The Skinny on Skinny Cow

We often end up scanning the nutrient panels on products to see if they are a healthy choice without reading the ingredients list. Sometimes this can lead to decisions like Skinny Cow Ice Cream over our regular brand because the stats appear lower.

However, upon further review of the back of the label this small ice cream sandwich is STUFFED with chemicals.

Here are the whopping 33 ingredients and my comments after some of them:

  1. Skim milk
  2. Bleached wheat flour (acts like sugar in the body)
  3. Sugar (one of the main causes of belly fat)
  4. Caramel color (the same junk they color soft drinks with)
  5. Dextrose (sugar)
  6. Palm oil
  7. Corn flour
  8. High fructose corn syrup (causes extreme cravings)
  9. Corn syrup (ditto)
  10. Baking soda
  11. Modified corn starch
  12. Mono and diglycerides
  13. Soy lecithin (much of this has MSG hidden in it)
  14. Cocoa
  15. Sugar (again)
  16. Corn syrup (again)
  17. Polydextrose (sugar)
  18. Whey protein
  19. Cream
  20. Calcium carbonate
  21. Inulin
  22. Natural flavor (this is a joke considering all the unnatural flavors)
  23. Propylene glycol monostearate (more on this below)
  24. Microcrystalline cellulose
  25. Sodium carboxymethylcellulose (can you pronounce that?)
  26. Guar gum
  27. Monoglycerides
  28. Sorbitol (a sugar alcohol)
  29. Carob bean gum
  30. Citric acid
  31. Vitamin A palmitate
  32. Carrageenan (a seaweed extract)
  33. Salt

So as you can see, this may be a low-fat ice cream sandwich, but don’t think for a second that this “Skinny Cow” is a healthy food choice. This is a nutrient dead “Frankenfood.” By this I mean that it’s not even a real food, it’s just a chemically-altered food-like substance.

And it gets worse: Propylene Glycol Monostearate (ingredient #23) is found…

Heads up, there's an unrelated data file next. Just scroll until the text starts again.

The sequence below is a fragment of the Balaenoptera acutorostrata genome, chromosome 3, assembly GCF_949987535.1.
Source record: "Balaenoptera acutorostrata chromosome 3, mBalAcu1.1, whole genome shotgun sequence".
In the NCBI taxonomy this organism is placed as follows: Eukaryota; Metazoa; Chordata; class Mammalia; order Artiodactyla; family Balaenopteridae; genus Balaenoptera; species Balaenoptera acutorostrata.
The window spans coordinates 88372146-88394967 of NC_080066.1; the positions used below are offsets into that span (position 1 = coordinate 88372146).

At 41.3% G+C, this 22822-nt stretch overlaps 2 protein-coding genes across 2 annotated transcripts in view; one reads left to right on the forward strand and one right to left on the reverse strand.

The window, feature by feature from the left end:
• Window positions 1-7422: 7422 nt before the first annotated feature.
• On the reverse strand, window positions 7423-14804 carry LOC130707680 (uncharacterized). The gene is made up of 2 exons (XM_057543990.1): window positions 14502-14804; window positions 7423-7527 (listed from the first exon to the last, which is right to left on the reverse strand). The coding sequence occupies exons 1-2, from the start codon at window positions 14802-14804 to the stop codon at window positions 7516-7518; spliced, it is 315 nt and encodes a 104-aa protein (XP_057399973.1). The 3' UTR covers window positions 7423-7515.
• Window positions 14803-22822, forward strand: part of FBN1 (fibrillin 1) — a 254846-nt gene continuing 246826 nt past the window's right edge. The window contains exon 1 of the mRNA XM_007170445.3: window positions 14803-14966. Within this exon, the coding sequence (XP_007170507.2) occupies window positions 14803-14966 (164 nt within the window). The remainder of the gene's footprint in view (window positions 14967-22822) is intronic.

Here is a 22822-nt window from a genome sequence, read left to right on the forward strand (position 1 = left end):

• As a working fluid in hydraulic presses
  • As a coolant in liquid cooling systems
  • To regulate humidity in a cigar humidor
  • As the killing and preserving agent in pitfall traps, usually used to capture ground beetles
  • As an additive to pipe tobacco to prevent dehydration
  • To treat livestock ketosis
  • As the main ingredient in deodorant sticks
  • As a solvent used in mixing photographic chemicals, such as film developers
  • As an ingredient in the production of paintballs


The College of Health and Human Sciences at Oregon State says this about propylene glycol monostearate:

“Slightly more toxic than propylene glycol in animals, and in large doses produces central nervous system depression and kidney injury.”

This is why it is extremely important to read the ingredients list when you want to know what you’re really eating. If you just look at the table, it looks like a good choice, but the fact is that it’s a terrible choice when compared to a brand that may have a slightly higher fat or calorie intake but all natural ingredients.

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